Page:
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With cold and flu season upon us, it's important to stay informed on the best ways to keep yourself healthy.
Navigating sniffles and sore throats can be a seasonal rite of passage, but how do you discern whether it's a job for hot tea or if you need the big guns – antibiotics?
To help you make the call, Yahoo Canada spoke with Wendy Levinson, Canadian physician and the chair of Choosing Wisely Canada.
Read on for everything you need to know about antibiotics.
What are antibiotics?
Antibiotics are medicines designed to treat bacterial infections.
According to WebMD, "they do this by killing the bacteria or by keeping them from copying themselves or reproducing."
Some examples of bacterial infections include:
Some ear and sinus infections
Only infections from bacteria can be treated with antibiotics, and not all antibiotics are the same.
Levinson emphasized "bacteria are different from viruses. They're just a different kind of organism, and viruses are not treated by antibiotics."
When it comes to viruses, "antibiotics really don't help," she said.
You have symptoms. How can you tell whether it's bacteria or a virus?
Viruses — like COVID-19 or influenza — are much more likely to cause routine symptoms.
Levinson explained a runny nose, a sore throat, mild fever and a bit of a cough, are "very, very common symptoms" that "almost always" go away within four days.
"What's most appropriate is to wait and watch, treat ourselves by rest, a lot of fluids and acetaminophen, or something to bring the temperature down."
Even if you might have a very sore throat and think it could be an infection, Levinson advises to "wait and watch."
According to her, if your body temperature is under 38 degrees, it's unlikely to be a bacterial infection.
"Almost all the kinds of things we treat — a cough, a sore throat, sinus, discomfort, cough — we encourage people to wait and watch and treat themselves... not to race to antibiotics."
The only way to really know is to get evaluated by a physician.
Are antibiotics dangerous when unnecessary?
The rule of thumb, for Levinson, is "you should use a drug when you need it, but not when you don't."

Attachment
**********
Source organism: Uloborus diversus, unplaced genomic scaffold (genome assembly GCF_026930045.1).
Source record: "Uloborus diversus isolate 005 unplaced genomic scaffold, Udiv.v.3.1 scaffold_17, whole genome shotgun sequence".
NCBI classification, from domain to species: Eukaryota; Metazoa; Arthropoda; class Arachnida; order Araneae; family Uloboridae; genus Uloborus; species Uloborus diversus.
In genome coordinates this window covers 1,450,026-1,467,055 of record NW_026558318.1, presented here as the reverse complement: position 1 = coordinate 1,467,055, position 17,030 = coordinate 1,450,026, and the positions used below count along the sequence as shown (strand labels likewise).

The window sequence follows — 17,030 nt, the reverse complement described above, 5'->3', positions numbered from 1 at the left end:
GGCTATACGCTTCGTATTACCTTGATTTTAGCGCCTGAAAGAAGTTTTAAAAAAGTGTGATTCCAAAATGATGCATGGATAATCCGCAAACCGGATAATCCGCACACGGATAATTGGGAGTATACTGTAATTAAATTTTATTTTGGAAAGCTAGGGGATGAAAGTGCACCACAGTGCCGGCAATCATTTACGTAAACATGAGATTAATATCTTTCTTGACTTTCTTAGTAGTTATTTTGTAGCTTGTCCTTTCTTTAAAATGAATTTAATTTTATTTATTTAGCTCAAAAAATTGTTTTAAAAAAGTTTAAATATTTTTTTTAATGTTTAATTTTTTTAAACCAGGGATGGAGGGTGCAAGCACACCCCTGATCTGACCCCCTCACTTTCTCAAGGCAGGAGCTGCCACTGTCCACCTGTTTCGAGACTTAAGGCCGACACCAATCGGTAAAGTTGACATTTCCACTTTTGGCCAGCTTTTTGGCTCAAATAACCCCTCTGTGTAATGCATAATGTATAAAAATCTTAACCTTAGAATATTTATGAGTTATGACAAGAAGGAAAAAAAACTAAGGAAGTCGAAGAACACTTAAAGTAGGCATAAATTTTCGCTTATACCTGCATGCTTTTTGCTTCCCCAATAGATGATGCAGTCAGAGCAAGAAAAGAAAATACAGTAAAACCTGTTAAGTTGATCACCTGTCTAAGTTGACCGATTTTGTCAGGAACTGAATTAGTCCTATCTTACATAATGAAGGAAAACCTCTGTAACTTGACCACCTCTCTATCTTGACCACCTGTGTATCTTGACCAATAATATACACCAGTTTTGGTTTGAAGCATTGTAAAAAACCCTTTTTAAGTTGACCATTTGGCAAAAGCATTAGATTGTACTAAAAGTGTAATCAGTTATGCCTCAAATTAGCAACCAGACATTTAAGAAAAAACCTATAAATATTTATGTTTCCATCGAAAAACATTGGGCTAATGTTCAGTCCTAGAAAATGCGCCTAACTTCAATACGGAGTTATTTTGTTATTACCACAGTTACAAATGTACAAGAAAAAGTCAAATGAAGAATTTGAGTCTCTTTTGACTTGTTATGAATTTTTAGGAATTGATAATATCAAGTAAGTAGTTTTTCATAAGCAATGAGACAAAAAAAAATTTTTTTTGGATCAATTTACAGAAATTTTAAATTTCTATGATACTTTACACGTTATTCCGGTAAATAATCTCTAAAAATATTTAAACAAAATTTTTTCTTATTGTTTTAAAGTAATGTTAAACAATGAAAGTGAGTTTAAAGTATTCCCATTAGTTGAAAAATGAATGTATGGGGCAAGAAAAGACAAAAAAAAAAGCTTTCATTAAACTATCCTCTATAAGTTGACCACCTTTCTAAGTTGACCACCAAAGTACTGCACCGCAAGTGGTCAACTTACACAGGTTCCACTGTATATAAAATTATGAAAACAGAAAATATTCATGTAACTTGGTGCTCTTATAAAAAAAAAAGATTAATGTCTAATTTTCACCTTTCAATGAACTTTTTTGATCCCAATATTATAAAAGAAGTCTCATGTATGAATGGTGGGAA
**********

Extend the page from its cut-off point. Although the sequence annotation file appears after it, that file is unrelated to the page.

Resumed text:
Every single drug has some side effects, she said, even though they're not frequent. "If you're the rare person who has a bad side effect, an allergic reaction or a severe reaction, that is something you don't want to risk."
You should use a drug when you need it, but not when you don't.Dr. Wendy Levinson
It's a good thing to not need an antibiotic, she reminded.
In addition to potential side-effects, Levinson warned of antibiotic resistance — a public health problem.
"More and more of the bacterial infections that really do need antibiotics are starting to have built resistance to antibiotics," she explained.
This means it can become harder to treat infections, and is more of a problem in people who are hospitalized. However we, as a society, "by using a lot of antibiotics, help to set the environment that bacteria become more resistant."
Should you be using leftover antibiotics from a previous diagnosis?
It's not uncommon to get a prescription and then store it in the back of your cabinet "just in case." But according to expert Levinson, using leftover antibiotics is strongly discouraged.
Firstly, Levinson said, current symptoms might not be caused by the same organism as the first illness that warranted an antibiotic. Then, a new infection might need an entirely different antibiotics based on symptoms.
And again, a virus is more likely to cause symptoms than a bacteria.
No amount of antibiotics will cure a common cold.Dr. Wendy Levinson
She added it's also important to note that people should be properly disposing of unused prescriptions. They shouldn't be lying around, at reach of others, Levinson said.
"Taking back any medication that's not finished, or you're not using, to the pharmacist... is definitely best practice for all of us to do."
How to talk to your doctor about antibiotics
Levinson said discussing any medications with a doctor or nurse is worth doing before taking it.
When speaking to a practitioner about antibiotics and other drugs, Levinson advises patients to ask the following four questions:
Do I really need this drug?
What are the side effects or downsides?
Are there simpler, safer options?
What happens if I do nothing?
According to her, all patients should keep these in mind. Choosing Wisely also offers a long list of patient resources on the safe use of antibiotics.
The doctor's final word of advice? "Keep safe and don't use them when you don't need them."